Access at seashore locations
The stairs at Nauset Light Beach in Eastham are closed due to storm damage. Herring Cove North Lot in Provincetown sustained damage resulting in closure of multiple parking spaces. The Nauset Marsh Trail bridge was destroyed in a 2012 storm. More »
Cape Cod National Seashore Facilities to Close Due to Hurricane Irene
Contact: Sue Moynihan, (508) 349-9113; (508) 957-0738; (508) 737-3307
The National Weather Service is predicting that the effects of Hurricane Irene will impact the Outer Cape by late Saturday, August 27, 2011, with storm conditions continuing through Sunday, August 28, 2011.
In anticipation of this event, most facilities at Cape Cod National Seashore will close at 5:00 PM on Saturday, August 27. The oversand corridor in Provincetown and Truro will be cleared in time to close at dark. Beach parking areas will close at midnight. Several interpretive programs scheduled for Saturday will be cancelled. Call Salt Pond Visitor Center at (508) 255-3421 or the Province Lands Visitor Center at (508) 487-1256 to ask about program cancellations. This closure schedule could change if predicted conditions worsen.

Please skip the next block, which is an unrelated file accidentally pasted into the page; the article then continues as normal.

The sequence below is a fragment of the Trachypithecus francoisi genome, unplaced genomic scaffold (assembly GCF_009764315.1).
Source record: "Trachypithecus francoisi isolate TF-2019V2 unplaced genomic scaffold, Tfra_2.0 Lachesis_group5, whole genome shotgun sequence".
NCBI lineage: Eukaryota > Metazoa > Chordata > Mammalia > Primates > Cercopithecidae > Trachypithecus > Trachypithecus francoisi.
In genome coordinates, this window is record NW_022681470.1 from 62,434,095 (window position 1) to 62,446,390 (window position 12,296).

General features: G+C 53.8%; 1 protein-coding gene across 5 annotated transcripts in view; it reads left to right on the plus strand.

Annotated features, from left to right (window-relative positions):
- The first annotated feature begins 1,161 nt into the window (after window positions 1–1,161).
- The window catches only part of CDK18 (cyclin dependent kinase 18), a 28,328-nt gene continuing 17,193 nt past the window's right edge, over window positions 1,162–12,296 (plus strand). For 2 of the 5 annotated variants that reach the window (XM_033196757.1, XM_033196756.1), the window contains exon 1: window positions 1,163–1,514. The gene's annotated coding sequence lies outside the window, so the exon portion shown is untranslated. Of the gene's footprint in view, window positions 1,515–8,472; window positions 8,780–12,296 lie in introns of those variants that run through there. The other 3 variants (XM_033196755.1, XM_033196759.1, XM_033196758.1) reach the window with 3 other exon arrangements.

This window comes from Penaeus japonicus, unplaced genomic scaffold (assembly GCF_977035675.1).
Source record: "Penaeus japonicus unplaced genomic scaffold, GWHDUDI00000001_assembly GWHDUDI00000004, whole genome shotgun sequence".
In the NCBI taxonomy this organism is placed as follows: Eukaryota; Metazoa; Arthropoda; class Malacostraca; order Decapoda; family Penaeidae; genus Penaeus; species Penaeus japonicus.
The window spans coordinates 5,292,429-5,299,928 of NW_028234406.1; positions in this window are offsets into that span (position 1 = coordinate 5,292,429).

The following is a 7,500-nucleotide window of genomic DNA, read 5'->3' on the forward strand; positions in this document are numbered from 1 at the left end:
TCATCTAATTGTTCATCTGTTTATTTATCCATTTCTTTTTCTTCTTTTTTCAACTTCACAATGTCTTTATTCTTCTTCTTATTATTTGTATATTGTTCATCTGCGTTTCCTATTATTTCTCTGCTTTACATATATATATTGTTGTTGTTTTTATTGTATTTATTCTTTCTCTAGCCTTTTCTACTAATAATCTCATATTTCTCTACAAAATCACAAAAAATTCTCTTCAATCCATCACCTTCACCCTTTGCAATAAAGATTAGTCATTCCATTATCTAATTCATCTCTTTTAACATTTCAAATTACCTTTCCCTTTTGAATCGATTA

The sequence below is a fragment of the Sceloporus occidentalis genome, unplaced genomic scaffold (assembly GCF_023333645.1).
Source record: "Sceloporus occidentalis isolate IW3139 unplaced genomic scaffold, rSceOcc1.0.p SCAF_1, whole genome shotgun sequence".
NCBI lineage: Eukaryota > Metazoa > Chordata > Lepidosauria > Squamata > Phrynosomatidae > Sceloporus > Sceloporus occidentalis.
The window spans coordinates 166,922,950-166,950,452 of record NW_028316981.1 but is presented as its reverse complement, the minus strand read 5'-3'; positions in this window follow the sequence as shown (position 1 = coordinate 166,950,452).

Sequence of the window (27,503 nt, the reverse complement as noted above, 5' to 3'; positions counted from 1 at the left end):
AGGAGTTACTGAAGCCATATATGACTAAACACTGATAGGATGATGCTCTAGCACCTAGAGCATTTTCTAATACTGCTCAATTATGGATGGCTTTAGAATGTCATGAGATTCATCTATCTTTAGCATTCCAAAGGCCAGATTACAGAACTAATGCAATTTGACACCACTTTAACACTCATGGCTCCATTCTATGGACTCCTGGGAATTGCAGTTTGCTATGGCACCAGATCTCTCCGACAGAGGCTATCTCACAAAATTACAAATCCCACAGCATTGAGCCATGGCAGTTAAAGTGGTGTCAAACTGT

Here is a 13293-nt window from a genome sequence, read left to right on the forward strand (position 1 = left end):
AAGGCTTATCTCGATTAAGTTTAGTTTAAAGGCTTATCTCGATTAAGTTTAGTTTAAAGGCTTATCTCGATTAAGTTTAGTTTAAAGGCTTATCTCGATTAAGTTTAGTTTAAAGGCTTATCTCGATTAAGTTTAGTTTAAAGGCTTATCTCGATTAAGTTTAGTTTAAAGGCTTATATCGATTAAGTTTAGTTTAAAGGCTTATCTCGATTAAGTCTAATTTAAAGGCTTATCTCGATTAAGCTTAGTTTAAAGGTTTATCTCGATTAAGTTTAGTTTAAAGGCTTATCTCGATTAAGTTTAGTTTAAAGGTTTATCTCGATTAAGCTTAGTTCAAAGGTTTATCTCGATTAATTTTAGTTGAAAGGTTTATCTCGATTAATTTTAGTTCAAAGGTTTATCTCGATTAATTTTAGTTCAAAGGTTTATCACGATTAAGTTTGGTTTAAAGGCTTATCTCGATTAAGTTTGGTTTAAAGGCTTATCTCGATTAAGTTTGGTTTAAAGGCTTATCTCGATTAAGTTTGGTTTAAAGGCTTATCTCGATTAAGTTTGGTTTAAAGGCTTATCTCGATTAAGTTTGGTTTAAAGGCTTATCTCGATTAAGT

Facilities are expected to remain closed and programs will be cancelled through Sunday.
National seashore staff will monitor conditions throughout the storm event. Once the storm has passed, staff will assess damage and prepare facilities and operations for reopening.
Public safety is of utmost concern. Park visitors and neighbors are asked to remain off beaches, bluffs, and stairs. With the anticipated storm surge and high tide, conditions on the beaches, bluffs, and stairs may be hazardous.
Visit www.ready.gov for tips on creating emergency plans and putting together an emergency supply kit.
Information updates about national seashore facilities and conditions will be available via recorded message at (508) 771-2144.
Did You Know?
Cape Cod National Seashore is one of the most important nesting areas for the federally-threatened Piping Plover. Abundant in the 19th century, the beach-nesting Piping Plover declined in the 20th century, but have begun to recover as a result of active protection and visitor education.